If it is determined that the user account name is not new, the user is authenticated in steps 262 and 263 described above with reference to FIG. 3. If the user is authenticated, the user is given access to the VSIM database 104 via the VSIM server 102, step 260. If the user is not authenticated, the server initiates the conditional retry process of steps 264, 265, 266, 269 described above with reference to FIG. 3.

FIG. 5 is a block diagram of the equipment and components used when the mobile handset 101 requests access to the VSIM server 102. As shown, the handset 101 includes a processor 107 that is coupled to internal memory 105, the keypad 109, a biometric sensor 110 (if included), a display 111, and the transmitter/receiver unit 108 which is connected to an antenna 120. The VSIM server 102 includes network interface circuits 112 for connecting to the cellular telephone network 122 via a wired or fiber optic data link 119 and/or Internet interface circuit 118 for connecting to the Internet 123 via a wired or fiber optic data link 124. While embodiments described herein utilize a communication link between the mobile handset 101 and VSIM server 102 over a cellular telephone network 122 and network interface circuit 112, the mobile handset 101 may also connect to the VSIM server 102 via a local connection with a computer 123 via the Internet 124 and Internet interface circuit 118. For example, the mobile device may be coupled to a computer 123 connected to the Internet 124 by a USB cable (not shown), with the computer and mobile device configured with software to enable the downloading and uploading of data to be effected via the Internet without accessing the cellular telephone network. The VSIM server 102 also includes a processor configured with software to function as a server and to provide the services of the various embodiments described herein. Connected to the VSIM server 102 may be a VSIM database 104, such as in the form of a bank of disc drives. If a separate authentication server 103 is employed, it too will include a processor 115 configured with software to provide the authentication services of the various embodiments described herein, and an authentication database 106.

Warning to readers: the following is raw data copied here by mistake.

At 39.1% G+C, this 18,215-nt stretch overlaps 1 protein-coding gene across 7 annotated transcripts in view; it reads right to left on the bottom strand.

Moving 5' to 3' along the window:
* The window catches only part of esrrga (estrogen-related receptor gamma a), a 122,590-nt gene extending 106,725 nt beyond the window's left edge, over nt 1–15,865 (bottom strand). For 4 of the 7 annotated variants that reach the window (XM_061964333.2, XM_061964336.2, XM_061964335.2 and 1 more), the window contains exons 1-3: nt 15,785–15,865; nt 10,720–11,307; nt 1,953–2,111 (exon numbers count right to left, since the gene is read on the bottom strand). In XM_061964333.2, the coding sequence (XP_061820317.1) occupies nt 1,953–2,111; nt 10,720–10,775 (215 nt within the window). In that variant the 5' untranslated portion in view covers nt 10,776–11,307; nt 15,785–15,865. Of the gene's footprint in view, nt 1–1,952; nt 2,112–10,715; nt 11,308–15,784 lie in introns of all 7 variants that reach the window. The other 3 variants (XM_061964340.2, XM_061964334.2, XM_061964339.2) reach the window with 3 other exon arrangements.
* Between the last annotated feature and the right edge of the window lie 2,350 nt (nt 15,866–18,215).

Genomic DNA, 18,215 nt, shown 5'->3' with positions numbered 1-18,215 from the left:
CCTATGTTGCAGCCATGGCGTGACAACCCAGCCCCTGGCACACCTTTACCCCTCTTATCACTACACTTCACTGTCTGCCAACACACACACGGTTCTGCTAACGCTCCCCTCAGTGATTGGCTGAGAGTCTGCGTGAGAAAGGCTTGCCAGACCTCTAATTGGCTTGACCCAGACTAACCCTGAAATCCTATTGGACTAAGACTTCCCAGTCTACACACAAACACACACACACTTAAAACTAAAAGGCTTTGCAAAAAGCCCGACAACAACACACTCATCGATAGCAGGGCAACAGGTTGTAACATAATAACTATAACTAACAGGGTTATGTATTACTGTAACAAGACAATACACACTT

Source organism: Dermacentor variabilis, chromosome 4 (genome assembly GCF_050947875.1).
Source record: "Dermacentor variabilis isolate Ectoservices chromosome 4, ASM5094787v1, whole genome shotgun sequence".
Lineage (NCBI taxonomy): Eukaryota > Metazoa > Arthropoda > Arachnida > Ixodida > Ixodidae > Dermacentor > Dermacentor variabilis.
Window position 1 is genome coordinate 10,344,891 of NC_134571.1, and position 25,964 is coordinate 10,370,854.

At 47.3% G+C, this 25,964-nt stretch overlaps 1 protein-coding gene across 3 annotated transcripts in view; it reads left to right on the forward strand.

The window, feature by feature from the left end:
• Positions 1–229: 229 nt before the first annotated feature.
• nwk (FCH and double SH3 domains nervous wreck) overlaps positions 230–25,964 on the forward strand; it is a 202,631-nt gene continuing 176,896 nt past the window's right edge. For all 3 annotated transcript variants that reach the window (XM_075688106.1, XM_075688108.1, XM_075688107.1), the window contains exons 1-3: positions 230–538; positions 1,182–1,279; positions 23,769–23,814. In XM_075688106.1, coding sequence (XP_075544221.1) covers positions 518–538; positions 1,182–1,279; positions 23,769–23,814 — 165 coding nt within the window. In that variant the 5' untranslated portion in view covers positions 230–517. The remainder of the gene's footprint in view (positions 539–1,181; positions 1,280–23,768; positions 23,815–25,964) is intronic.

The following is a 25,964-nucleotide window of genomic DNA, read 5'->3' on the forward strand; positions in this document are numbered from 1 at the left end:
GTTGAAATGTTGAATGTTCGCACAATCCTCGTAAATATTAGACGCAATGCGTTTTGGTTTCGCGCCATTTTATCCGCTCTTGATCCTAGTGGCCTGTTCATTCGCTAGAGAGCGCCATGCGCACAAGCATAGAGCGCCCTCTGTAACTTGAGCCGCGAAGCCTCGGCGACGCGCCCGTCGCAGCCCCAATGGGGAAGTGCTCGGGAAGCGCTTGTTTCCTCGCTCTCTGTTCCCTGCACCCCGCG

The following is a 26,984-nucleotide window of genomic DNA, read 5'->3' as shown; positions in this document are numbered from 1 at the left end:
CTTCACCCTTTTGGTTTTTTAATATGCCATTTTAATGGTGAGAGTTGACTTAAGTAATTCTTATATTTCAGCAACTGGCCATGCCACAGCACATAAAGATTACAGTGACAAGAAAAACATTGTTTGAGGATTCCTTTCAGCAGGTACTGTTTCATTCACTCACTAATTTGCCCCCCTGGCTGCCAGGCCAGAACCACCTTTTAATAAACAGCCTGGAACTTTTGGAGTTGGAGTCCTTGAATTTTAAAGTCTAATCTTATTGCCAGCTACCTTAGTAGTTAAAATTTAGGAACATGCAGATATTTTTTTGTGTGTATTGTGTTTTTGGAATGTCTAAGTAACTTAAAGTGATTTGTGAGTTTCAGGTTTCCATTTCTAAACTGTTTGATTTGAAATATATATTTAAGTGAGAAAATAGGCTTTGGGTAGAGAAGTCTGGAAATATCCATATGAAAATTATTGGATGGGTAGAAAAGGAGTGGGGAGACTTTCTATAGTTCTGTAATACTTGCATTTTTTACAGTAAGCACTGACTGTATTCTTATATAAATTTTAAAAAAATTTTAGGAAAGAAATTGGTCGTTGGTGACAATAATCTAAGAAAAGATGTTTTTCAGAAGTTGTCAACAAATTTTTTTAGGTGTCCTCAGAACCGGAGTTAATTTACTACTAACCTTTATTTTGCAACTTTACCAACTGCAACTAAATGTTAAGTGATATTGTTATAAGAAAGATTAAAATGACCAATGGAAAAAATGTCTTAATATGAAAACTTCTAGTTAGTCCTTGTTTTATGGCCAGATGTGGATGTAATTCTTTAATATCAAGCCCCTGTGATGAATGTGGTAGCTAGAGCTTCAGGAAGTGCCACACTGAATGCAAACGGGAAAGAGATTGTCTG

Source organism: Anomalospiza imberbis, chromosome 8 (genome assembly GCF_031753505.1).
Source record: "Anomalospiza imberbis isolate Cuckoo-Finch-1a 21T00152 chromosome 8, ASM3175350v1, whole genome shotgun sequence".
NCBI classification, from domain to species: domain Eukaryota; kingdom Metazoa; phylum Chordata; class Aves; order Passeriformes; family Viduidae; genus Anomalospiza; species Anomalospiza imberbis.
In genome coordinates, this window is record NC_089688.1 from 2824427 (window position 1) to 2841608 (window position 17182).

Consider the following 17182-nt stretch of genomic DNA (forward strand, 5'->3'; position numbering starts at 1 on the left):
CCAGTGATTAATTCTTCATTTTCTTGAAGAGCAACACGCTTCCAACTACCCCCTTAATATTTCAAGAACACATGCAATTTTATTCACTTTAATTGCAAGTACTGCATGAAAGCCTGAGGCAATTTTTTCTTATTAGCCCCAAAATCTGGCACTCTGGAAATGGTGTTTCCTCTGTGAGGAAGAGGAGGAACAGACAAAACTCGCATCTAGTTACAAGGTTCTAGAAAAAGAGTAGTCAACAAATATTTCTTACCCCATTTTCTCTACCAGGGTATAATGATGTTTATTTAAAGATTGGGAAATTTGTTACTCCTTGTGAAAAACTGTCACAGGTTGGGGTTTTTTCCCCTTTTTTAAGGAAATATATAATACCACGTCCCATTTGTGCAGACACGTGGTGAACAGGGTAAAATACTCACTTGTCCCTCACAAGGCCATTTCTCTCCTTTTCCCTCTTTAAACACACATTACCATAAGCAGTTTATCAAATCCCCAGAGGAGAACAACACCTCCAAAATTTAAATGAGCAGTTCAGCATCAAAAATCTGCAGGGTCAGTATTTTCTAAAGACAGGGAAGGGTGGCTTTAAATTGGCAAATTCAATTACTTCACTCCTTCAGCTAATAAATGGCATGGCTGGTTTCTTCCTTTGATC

When a user wishes to access the VSIM server 102, whether it be to back-up, restore, or modify the user's personal data, the mobile handset 101 establishes a communication link with the VSIM server 102 via the cellular telephone network 122. This data link travels wirelessly between the transceiver unit 108 in the mobile handset 101 and the local cell phone tower 121, and then over telephone lines and/or wire or fiber optic lines 119 before connecting to the VSIM server 102 through the network interface circuit 112. After the communication link between the mobile handset 101 and the VSIM server 102 has been established, the user logs in to the VSIM server as describe above with reference to step 251. A request to login to the VSIM server 102 may be made by the user pressing a dedicated button (not shown) on the mobile handset 101 or via the alphanumeric keypad 109 such as in response to a menu option provided on the display 111. In the process of logging onto the VSIM server 102, the user or the handset provides an account name (step 252) which may be accomplished via the alphanumeric keypad 109. The account name is transmitted and received via the established wireless communication link. The server processor 113 performs a database lookup in the VSIM database 104 using the received account name to determine if it is an existing account or a new user is trying to initialize a new account (step 253).